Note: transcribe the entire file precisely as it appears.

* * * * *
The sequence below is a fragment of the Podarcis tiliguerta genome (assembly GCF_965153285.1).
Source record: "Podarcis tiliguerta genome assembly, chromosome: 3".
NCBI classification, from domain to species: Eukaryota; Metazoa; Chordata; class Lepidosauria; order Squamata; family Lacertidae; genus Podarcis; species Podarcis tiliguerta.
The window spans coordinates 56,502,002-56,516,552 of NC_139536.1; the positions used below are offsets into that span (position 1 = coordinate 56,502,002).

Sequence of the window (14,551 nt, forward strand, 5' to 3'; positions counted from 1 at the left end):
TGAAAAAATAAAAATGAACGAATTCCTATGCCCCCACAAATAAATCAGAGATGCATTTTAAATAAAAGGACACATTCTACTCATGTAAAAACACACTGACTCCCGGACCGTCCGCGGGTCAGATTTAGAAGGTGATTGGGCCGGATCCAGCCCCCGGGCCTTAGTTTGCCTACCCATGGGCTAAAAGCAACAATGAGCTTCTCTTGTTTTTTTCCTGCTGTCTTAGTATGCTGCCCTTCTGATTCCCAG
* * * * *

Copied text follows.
The sequence below is a fragment of the Podarcis tiliguerta genome (assembly GCF_965153285.1).
Source record: "Podarcis tiliguerta genome assembly, chromosome: 3".
NCBI classification, from domain to species: Eukaryota; Metazoa; Chordata; class Lepidosauria; order Squamata; family Lacertidae; genus Podarcis; species Podarcis tiliguerta.
The window spans coordinates 56,502,002-56,516,552 of NC_139536.1; the positions used below are offsets into that span (position 1 = coordinate 56,502,002).

Sequence of the window (14,551 nt, forward strand, 5' to 3'; positions counted from 1 at the left end):
TGAAAAAATAAAAATGAACGAATTCCTATGCCCCCACAAATAAATCAGAGATGCATTTTAAATAAAAGGACACATTCTACTCATGTAAAAACACACTGACTCCCGGACCGTCCGCGGGTCAGATTTAGAAGGTGATTGGGCCGGATCCAGCCCCCGGGCCTTAGTTTGCCTACCCATGGGCTAAAAGCAACAATGAGCTTCTCTTGTTTTTTTCCTGCTGTCTTAGTATGCTGCCCTTCTGATTCCCAG